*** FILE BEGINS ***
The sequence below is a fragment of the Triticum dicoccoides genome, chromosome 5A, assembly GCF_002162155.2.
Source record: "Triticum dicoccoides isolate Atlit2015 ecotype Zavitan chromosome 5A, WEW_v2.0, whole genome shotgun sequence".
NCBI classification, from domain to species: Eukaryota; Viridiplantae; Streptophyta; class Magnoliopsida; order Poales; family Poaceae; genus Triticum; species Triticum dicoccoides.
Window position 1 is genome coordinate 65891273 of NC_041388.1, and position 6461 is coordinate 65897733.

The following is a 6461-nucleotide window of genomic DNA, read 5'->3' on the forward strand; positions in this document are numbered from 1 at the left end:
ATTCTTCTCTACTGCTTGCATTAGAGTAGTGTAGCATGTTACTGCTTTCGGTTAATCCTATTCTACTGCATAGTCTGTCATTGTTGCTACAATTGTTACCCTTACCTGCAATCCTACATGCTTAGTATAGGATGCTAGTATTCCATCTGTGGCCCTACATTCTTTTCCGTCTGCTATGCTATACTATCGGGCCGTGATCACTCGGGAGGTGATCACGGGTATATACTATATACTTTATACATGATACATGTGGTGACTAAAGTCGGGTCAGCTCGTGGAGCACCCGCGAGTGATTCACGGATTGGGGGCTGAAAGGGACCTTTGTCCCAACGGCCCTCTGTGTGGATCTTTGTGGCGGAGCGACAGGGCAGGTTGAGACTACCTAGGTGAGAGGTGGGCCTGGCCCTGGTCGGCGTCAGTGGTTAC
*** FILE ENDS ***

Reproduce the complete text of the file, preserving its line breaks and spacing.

The sequence below is a fragment of the Triticum dicoccoides genome, chromosome 5A, assembly GCF_002162155.2.
Source record: "Triticum dicoccoides isolate Atlit2015 ecotype Zavitan chromosome 5A, WEW_v2.0, whole genome shotgun sequence".
NCBI classification, from domain to species: Eukaryota; Viridiplantae; Streptophyta; class Magnoliopsida; order Poales; family Poaceae; genus Triticum; species Triticum dicoccoides.
Window position 1 is genome coordinate 65891273 of NC_041388.1, and position 6461 is coordinate 65897733.

The following is a 6461-nucleotide window of genomic DNA, read 5'->3' on the forward strand; positions in this document are numbered from 1 at the left end:
ATTCTTCTCTACTGCTTGCATTAGAGTAGTGTAGCATGTTACTGCTTTCGGTTAATCCTATTCTACTGCATAGTCTGTCATTGTTGCTACAATTGTTACCCTTACCTGCAATCCTACATGCTTAGTATAGGATGCTAGTATTCCATCTGTGGCCCTACATTCTTTTCCGTCTGCTATGCTATACTATCGGGCCGTGATCACTCGGGAGGTGATCACGGGTATATACTATATACTTTATACATGATACATGTGGTGACTAAAGTCGGGTCAGCTCGTGGAGCACCCGCGAGTGATTCACGGATTGGGGGCTGAAAGGGACCTTTGTCCCAACGGCCCTCTGTGTGGATCTTTGTGGCGGAGCGACAGGGCAGGTTGAGACTACCTAGGTGAGAGGTGGGCCTGGCCCTGGTCGGCGTCAGTGGTTAC